First, David Henderson finds a paper:
- Curley Effect in California (EconLog)
California has become a heavily Democratic state. The majority Democrats in the legislature and the Democratic governor are pursuing highly wasteful projects: a “high-speed” rail that probably won’t be high-speed but will surely be high-cost, and higher marginal income tax rates (already among the highest in the United States) on the highest-income people, to name two. They don’t seem to be restrained by the worry that many of the most-productive people will leave and are leaving the state. You can attribute this simply to ideology, and I’m sure that’s an element. But I also think one of the Democrats’ goals is to reduce the population of potential anti-Democrat voters so that their majority is assured.
Will that hurt many of the people who vote for them? Sure. But we need to distinguish between the fortunes of those who vote Democrat and the fortunes of the Democratic politicians. The California state government pays legislators pretty well in pay and perks when you consider the opportunity costs of many of them. And the state government is larded with high-paying sinecures for those few who ever lose an election or get redistricted out.
See also: Ontario.
Next, Alex Tabarrok finds a paper:
- Social Security, savings, and stagnation (Marginal Revolution)
In the lifecycle model, the young, because they have longer remaining lifespans than the old, have much lower propensities to consume out of their remaining lifetime resources. This prediction is strongly confirmed for the US by Gokhale et al (1996).
Hence, in taking from young savers and giving to old spenders, which Uncle Sam has spent six decades doing on a massive scale, the lifecycle model predicts a major decline in US net national saving associated with a major rise in the absolute and relative consumption of the elderly. This is precisely what the data show.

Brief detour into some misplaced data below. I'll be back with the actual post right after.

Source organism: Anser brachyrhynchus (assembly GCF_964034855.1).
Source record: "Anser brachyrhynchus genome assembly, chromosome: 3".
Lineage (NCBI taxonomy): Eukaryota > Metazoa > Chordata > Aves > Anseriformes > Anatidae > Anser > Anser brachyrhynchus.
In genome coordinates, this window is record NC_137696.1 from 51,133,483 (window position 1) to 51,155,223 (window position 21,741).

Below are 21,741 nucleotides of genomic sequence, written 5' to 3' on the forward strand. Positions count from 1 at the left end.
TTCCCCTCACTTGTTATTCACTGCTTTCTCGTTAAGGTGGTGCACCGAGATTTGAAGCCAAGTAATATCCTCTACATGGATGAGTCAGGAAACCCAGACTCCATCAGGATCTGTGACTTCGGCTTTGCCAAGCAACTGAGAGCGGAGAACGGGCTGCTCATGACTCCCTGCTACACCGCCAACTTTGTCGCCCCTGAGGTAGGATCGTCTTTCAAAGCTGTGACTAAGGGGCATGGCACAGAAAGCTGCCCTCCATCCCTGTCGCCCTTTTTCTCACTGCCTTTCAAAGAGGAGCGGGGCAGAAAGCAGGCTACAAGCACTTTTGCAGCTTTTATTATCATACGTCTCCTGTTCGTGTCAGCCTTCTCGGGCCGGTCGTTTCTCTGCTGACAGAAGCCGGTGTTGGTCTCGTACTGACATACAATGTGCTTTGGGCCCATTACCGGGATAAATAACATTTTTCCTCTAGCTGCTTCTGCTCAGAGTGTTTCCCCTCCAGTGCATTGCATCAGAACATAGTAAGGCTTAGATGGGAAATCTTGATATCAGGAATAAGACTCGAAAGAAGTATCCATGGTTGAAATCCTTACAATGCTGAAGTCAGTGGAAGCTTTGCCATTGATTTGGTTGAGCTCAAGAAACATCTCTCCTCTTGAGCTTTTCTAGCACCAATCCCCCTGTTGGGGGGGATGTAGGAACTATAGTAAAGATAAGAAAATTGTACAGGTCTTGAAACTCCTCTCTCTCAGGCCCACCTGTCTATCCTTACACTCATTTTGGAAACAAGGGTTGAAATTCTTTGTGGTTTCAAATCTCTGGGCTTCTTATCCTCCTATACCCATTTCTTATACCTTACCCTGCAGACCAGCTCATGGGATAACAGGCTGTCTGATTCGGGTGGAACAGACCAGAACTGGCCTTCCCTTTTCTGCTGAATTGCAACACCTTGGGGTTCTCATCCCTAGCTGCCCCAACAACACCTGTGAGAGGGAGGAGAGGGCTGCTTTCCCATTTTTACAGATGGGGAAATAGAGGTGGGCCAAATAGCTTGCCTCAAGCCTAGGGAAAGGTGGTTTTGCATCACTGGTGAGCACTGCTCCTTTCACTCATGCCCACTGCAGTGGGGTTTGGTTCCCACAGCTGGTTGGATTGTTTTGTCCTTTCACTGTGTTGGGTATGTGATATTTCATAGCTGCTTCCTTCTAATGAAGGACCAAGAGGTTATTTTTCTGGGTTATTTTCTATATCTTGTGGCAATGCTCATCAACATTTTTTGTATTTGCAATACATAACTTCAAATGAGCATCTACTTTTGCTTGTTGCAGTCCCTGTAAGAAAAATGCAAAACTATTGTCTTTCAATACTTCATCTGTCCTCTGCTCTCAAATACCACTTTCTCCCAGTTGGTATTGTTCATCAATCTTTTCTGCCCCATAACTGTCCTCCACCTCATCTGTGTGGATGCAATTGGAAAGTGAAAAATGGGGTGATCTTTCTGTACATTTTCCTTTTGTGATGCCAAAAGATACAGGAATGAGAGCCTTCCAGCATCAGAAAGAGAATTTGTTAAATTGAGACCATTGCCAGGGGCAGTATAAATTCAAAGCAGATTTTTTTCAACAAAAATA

In 1965, the US net national saving was 15.6% of net national income. Last year, it was just 0.9%. And, according to Gokhale et al (1996) and Lee and Mason (2012), the secular demise in US saving has coincided with a spectacular rise in the consumption of older Americans relative to that of younger Americans.
As Feldstein and Horioka (1980) document, US net domestic saving tracks US net national saving. Hence, postwar intergenerational redistribution has not only lowered net national saving; it has also reduced net domestic investment, from 14.0% of national income in 1965 to just 3.6% in 2011. This decline in the rate of net domestic investment is, no doubt, playing a major role in the slow growth in US wages. Indeed, the level of private-sector average real earnings per hour, exclusive of fringe benefits, is lower today than it was 40 years ago.
We call this America’s “fiscal child abuse”. If it continues, it will no doubt shortly drive the national saving rate, which was negative 1.2% in 2009, into permanent negative territory and further reduce net domestic investment and prospects for real wage growth.
Generational-warfare agitprop is one of my guilty pleasures.
Finally, Virginia Postrel:
- Recycling eyeglasses is a feel-good waste (Dynamist)
Adam Minter comments:
One of the themes that I’m hitting very hard in my book is that recycling is a fundamentally economic activity. Nobody sorts somebody else’s garbage for free. Most of the developing world understands that, while the developed world – the EU and US, in particular – seems intent on seeing recycling as a moral activity (and a means of tribal identity) above all else. Unfortunately, when people view waste and recycling in moral terms, rather than economic ones, they have an unerring tendency to demand local governments set up recycling programs that are destined to lose money from the get-go (like curbside recycling in spread-out Houston). Meanwhile, the folks who know how to make money from recycling, like scrap yards, are denigrated and often subjected to totally unreasonable barriers to entry (and exit).
I love that paragraph. So. Much.